A fascinating article recently appeared in the Guardian, about a woman who found a way to overcome a very particular type of learning disability and has apparently helped a great many children since.

Because it holds some personal resonance for me, my recent round-up of genetic news called to mind food allergies. Now food allergies can be tricky beasts to diagnose, and the reason is, they’re interactive. Maybe you can eat a food one day and everything’s fine; another day, you break out in hives. This is not simply a matter of the amount you have eaten, the situation is more complex than that. It’s a function of what we might call total allergic load — all the things you might be sensitive to (some of which you may not realize, because on their own, in the quantities you normally consume, they’re no or little problem). And then there are other factors which make you more sensitive, such as time of month (for women), and time of day. Perhaps, in light of the recent findings about the effects of environmental temperature on multiple sclerosis, temperature is another of those factors. And so on.

In a recent news report, I talked about a study of older adults that found that their sense of control over their lives fluctuates significantly over the course of a day, and that this impacts on their cognitive abilities, including reasoning and memory. ‘Sense of control’ — a person’s feeling that they are (or are not) in control of their life — is an attribute that includes perceived competence, as well as locus of control (you can take a Locus of Control Test here, if you’re interested), and in general it tends to decline in older adults. But obviously it is an attribute that, across the board, varies dramatically between individuals.

Our society gives a lot of weight to intelligence. Academics may have been arguing for a hundred years over what, exactly, intelligence is, but ‘everyone knows’ what it means to be smart, and who is smart and who is not — right?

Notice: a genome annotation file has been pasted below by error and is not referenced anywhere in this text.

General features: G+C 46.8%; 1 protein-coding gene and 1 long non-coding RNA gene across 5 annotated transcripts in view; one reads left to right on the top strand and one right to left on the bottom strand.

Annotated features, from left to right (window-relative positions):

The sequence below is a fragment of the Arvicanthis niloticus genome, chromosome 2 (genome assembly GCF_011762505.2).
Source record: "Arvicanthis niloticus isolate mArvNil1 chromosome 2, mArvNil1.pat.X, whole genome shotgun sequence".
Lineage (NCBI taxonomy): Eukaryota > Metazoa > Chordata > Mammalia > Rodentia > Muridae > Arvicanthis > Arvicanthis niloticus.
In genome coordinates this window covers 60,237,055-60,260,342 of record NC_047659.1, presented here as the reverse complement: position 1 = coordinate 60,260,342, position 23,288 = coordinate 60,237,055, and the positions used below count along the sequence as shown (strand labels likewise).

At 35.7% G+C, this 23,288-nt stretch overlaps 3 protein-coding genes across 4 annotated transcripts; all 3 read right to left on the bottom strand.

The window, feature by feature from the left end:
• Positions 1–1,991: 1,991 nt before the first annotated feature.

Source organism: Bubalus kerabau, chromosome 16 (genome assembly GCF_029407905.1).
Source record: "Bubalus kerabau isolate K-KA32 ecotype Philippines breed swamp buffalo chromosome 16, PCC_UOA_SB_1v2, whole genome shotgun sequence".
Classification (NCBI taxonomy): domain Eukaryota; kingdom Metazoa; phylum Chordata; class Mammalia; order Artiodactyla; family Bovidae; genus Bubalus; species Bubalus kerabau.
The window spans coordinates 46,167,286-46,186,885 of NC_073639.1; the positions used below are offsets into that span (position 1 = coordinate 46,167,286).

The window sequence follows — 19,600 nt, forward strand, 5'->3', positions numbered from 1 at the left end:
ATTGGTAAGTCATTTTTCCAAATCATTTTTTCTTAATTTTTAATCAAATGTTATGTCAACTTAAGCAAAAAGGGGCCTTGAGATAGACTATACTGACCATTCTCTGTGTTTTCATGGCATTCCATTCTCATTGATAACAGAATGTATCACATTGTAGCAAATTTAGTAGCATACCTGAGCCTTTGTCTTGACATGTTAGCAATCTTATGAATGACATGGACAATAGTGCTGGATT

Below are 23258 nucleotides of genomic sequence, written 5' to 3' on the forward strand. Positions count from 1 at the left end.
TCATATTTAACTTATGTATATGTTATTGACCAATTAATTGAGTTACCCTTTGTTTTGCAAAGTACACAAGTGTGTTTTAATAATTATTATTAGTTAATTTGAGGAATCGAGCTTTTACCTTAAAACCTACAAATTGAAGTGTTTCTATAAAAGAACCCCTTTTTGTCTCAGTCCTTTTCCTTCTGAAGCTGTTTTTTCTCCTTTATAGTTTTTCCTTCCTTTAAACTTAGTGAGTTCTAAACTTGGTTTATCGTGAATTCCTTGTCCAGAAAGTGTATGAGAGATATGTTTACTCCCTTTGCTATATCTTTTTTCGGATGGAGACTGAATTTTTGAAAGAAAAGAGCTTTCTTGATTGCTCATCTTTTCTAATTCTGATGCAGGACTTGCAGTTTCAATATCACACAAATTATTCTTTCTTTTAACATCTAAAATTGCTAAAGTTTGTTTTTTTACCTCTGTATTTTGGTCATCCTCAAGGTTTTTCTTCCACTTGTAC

Of course, it’s not that simple, and the ins and outs of academic research have much to teach us about the nature of intelligence and its importance, even if they still haven’t got it all totally sorted yet. Today I want to talk about one particular aspect: how important intelligence is in academic success.

The limitations of working memory have implications for all of us. The challenges that come from having a low working memory capacity are not only relevant for particular individuals, but also for almost all of us at some points of our lives. Because working memory capacity has a natural cycle — in childhood it grows with age; in old age it begins to shrink. So the problems that come with a low working memory capacity, and strategies for dealing with it, are ones that all of us need to be aware of.

Today, I want to talk a little about the effect of low working memory capacity on reading comprehension.

A recent study involving 400 University of Alberta students found that 5% of them had reading comprehension difficulties. Now the interesting thing about this is that these were not conventionally poor readers. They could read perfectly well. Their problem lay in making sense of what they were reading. Not because they didn’t understand the words or the meaning of the text. Because they had trouble remembering what they had read earlier.

Pages

Subscribe to Blog